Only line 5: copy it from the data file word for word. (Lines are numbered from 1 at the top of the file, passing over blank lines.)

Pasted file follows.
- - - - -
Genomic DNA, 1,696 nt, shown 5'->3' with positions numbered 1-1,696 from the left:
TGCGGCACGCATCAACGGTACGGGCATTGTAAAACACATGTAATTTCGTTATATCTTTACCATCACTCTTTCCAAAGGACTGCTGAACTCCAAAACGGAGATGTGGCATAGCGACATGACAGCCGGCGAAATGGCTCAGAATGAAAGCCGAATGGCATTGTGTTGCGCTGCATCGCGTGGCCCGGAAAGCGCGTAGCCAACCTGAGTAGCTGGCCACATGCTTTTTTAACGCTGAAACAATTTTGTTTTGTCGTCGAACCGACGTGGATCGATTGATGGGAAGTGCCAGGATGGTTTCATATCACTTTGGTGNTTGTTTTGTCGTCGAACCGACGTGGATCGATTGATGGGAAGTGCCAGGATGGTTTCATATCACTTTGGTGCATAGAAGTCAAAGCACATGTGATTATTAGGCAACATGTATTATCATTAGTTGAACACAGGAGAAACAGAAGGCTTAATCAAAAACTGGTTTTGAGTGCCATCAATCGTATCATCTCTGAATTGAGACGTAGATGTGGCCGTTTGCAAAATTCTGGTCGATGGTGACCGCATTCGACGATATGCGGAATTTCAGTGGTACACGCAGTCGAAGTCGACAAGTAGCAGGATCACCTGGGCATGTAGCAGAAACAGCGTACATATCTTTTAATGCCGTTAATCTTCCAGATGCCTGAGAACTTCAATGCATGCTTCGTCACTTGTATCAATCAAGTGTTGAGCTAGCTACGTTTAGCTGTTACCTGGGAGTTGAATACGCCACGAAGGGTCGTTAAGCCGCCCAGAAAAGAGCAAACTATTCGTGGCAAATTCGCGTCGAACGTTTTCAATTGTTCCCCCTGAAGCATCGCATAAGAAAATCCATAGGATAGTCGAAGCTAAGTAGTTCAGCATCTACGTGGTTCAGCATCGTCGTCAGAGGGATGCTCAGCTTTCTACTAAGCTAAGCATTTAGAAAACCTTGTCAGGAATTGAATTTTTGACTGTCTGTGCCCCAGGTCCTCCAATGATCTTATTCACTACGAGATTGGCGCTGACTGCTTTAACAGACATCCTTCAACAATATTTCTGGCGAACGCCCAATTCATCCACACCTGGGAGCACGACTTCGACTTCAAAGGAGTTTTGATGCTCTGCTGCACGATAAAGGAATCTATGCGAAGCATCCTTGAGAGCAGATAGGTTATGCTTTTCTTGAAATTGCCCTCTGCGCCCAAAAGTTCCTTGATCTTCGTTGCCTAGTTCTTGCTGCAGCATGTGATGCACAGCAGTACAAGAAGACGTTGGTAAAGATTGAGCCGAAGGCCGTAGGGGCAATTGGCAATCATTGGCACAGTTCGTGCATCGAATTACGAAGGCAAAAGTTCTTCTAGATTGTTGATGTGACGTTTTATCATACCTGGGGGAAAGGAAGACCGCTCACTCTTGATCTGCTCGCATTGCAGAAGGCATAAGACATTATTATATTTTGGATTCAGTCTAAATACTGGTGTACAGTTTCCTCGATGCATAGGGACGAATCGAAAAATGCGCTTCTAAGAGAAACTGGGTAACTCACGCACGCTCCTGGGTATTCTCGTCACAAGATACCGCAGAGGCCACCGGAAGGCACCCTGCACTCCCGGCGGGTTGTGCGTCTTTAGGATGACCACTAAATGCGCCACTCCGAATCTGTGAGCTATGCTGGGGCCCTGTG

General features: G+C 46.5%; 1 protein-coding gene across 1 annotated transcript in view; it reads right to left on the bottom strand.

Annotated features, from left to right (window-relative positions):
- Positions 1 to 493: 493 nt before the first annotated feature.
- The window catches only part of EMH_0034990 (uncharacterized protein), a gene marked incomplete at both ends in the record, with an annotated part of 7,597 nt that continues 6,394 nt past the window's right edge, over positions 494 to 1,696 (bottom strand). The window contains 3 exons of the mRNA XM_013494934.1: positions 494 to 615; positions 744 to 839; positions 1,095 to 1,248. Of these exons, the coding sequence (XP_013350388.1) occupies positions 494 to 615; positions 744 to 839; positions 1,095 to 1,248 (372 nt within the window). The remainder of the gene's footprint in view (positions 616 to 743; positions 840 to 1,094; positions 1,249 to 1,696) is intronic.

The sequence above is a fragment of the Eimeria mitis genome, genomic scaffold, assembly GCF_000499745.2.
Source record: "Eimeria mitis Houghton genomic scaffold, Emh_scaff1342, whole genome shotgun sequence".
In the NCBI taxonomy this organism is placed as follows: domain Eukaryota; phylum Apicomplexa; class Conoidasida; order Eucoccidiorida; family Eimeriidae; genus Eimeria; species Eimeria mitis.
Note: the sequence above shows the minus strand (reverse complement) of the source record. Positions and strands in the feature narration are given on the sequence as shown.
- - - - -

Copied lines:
- Positions 1 to 493: 493 nt before the first annotated feature.